Kukla's Korner Hockey
by George Malik on 05/05/14 at 01:39 AM ET
The last few dinosaurs of the stand-up goaltending technique--30-something-and-up goalies like myself--fondly remember goaltenders like Bob Essensa as pioneeers, and as cautionary reminders that relying on the same technique all the time was nothing less than dangerous.
In an era when goaltenders stayed on their feet until shots came their way, Essensa offered a unique alternative to trying to look OVER your opponents when screened. Instead of poking his head over traffic, he'd crouch down to the point that his entire torso and head were parallel to his thighs, looking through players' elbows and even around their butts to find the puck.
This was fantastic until Essensa began to use the torso-squat as his default way to look through every screen, and coaches and teams realized that all you needed to do was to plant somebody in front of Essensa and fire a shot at glove or blocker height, and you'd score as Essensa went into his instinctual pose.
Carey Price is doing something of an "Essensa" this playoff season, but he's doing so as a butterfly goaltender--driving his knees to the ice first, and then squatting down with his torso over his leg pads to look around players' knees instead of their butts, and when he does so, he brings his glove and blocker very, very low, trying to cover more of the bottom of the net than the top.
As such, the Boston Bruins and every other team that's been successful against Montreal's figured out that Price's "Essensaing" is so extreme that he basically dares players to shoot for the top half of the net.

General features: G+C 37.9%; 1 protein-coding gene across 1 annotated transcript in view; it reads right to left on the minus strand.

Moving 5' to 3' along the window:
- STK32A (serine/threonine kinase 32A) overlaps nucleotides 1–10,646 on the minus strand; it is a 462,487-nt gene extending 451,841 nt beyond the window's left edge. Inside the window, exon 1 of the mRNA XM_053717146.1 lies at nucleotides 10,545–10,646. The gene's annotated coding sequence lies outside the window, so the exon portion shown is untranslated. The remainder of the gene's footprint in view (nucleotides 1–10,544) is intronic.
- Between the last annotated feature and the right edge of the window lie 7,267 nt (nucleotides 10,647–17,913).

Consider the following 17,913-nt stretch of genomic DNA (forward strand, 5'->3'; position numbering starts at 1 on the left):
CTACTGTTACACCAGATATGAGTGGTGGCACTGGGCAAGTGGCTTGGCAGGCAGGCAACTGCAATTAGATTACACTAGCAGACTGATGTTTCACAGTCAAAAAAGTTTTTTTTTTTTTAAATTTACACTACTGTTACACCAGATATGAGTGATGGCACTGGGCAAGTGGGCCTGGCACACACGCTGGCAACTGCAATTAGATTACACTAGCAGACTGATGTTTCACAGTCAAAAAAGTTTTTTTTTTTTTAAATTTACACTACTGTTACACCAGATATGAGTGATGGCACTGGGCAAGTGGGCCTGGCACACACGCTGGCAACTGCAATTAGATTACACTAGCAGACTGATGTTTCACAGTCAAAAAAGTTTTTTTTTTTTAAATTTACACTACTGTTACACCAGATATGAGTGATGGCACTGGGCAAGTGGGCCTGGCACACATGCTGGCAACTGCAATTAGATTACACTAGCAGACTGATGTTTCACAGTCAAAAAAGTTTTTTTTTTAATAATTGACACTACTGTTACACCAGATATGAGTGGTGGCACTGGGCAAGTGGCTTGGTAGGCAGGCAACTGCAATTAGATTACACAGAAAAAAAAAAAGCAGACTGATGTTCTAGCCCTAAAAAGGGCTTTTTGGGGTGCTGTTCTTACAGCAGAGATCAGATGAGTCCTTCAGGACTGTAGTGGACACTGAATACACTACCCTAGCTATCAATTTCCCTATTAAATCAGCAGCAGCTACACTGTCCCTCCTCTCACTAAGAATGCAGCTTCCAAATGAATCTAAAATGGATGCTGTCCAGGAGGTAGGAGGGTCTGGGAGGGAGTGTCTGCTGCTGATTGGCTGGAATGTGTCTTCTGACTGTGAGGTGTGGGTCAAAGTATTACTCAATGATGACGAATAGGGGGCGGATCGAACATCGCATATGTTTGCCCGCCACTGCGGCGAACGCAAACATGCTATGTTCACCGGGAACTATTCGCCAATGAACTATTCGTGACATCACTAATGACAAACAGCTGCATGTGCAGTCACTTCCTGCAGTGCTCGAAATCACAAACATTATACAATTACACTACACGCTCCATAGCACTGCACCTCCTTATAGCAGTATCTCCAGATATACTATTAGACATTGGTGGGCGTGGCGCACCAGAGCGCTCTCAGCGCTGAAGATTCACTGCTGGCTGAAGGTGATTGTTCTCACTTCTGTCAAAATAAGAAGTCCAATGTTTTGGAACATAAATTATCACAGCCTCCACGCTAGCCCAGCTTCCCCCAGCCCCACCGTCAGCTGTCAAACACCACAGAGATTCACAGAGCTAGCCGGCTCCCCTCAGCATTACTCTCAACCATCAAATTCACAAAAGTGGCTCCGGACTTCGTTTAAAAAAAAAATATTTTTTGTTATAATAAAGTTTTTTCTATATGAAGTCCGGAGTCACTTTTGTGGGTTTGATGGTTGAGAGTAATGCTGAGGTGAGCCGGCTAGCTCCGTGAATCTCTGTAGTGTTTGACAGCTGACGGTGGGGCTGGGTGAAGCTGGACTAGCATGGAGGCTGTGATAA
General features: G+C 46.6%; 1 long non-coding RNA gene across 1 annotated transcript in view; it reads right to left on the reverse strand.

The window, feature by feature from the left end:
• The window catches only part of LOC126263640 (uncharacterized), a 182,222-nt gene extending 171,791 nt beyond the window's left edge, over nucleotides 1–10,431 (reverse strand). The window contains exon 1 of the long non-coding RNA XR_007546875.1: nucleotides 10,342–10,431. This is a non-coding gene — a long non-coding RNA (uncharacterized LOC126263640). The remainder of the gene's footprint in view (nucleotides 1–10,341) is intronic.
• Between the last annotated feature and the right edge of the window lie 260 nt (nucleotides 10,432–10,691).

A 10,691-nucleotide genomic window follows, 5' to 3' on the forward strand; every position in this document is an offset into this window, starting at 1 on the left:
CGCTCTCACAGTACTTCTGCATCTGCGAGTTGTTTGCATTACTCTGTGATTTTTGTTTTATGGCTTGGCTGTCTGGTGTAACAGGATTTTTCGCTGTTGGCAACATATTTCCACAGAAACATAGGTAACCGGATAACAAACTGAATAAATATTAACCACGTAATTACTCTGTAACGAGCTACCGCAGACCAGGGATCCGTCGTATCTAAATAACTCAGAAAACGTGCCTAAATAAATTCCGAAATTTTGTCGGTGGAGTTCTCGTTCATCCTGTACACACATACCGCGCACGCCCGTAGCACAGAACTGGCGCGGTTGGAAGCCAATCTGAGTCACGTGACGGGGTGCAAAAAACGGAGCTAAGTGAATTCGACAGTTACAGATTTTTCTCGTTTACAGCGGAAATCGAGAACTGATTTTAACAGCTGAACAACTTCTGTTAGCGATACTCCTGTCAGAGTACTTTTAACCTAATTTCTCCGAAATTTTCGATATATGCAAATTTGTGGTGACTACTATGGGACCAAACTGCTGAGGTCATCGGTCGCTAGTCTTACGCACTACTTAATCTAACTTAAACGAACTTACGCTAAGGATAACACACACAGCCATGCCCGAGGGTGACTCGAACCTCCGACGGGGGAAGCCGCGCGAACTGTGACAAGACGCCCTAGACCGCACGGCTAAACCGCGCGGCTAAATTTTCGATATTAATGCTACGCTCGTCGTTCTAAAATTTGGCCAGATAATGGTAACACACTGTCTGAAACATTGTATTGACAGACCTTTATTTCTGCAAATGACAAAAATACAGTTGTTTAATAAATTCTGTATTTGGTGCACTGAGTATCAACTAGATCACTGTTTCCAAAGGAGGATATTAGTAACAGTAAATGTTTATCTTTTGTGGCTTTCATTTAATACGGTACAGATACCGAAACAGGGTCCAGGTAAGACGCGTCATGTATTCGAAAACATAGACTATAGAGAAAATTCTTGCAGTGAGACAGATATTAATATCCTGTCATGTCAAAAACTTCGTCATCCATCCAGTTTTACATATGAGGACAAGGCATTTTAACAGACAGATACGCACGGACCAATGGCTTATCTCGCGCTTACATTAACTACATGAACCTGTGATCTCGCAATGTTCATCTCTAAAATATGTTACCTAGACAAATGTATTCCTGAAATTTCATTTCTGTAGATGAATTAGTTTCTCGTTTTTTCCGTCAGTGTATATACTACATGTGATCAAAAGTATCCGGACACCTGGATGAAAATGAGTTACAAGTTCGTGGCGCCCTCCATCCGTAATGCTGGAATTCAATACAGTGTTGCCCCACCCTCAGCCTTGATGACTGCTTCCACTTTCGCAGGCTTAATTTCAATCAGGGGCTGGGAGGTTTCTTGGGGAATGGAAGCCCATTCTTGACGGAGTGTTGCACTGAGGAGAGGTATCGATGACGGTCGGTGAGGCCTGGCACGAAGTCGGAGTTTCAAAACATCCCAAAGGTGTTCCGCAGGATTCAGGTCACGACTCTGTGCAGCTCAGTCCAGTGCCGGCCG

Most goalies do drop to the butterfly to look around traffic these days, but they don't crouch down as far as Price does, and they keep their hands high, with their gloves and blockers at shoulder level to let opponents know that the top half of the net wn't be easy pickings.
Comcast Sportsnet Northeast's Joe Haggerty reports that the Bruins are aiming high whenever they place butts in front of Price's vision, and they'd rather have Price keep on doin' what he's used to do, because it helps Boston's cause:
“I think we’ve definitely noticed that when he’s screened, he’s looking low,” said [Dougie] Hamilton. “He gets really low, so it seems like we score a lot of goals up high when we have net front presence. I don’t if we’re really trying [to do that], but we’ve definitely noticed that. When we can get our shots through their defenseman – especially the ones trying to block it -- we have a really good chance of getting it in.”
In Game 1 it was Johnny Boychuk that beat Price cleanly with a top corner point shot before going into his double barrel gun goal-scoring celebration, and in Game 2 all three of the pivotal third period goals were to the top half of the net.
Hamilton scored the first after stepping into a Brad Marchand pass, and depositing the puck under the crossbar with a healthy level of traffic in front of the net. Patrice Bergeron’s goal almost doesn’t count, but it also kicked up high on Price after hitting a million dollar rut in the TD Garden ice.
Then Price also dropped for the game-winner as the Bruins were working him side-to-side with lateral passing, and Reilly Smith simply elevated his shot off the Torey Krug cross-ice pass. The Montreal netminder was down and out on the play, and Smith had the whole top half of the net to shoot for while both Bergeron and Marchand battled at each side of the crease.
“It seems like almost all of the goals so far have gone to the upper half of the net,” said [Torey] Krug. “We’ll see. You never know maybe in the next game they’ll all be goals to the bottom half of the net.”
Haggerty continues, and maybe the Bruins should've kept their mouths shut--assuming that Price adjusts as a result.
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Paul Kukla founded Kukla’s Korner in 2005 and the site has since become the must-read site on the ‘net for all the latest happenings around the NHL.
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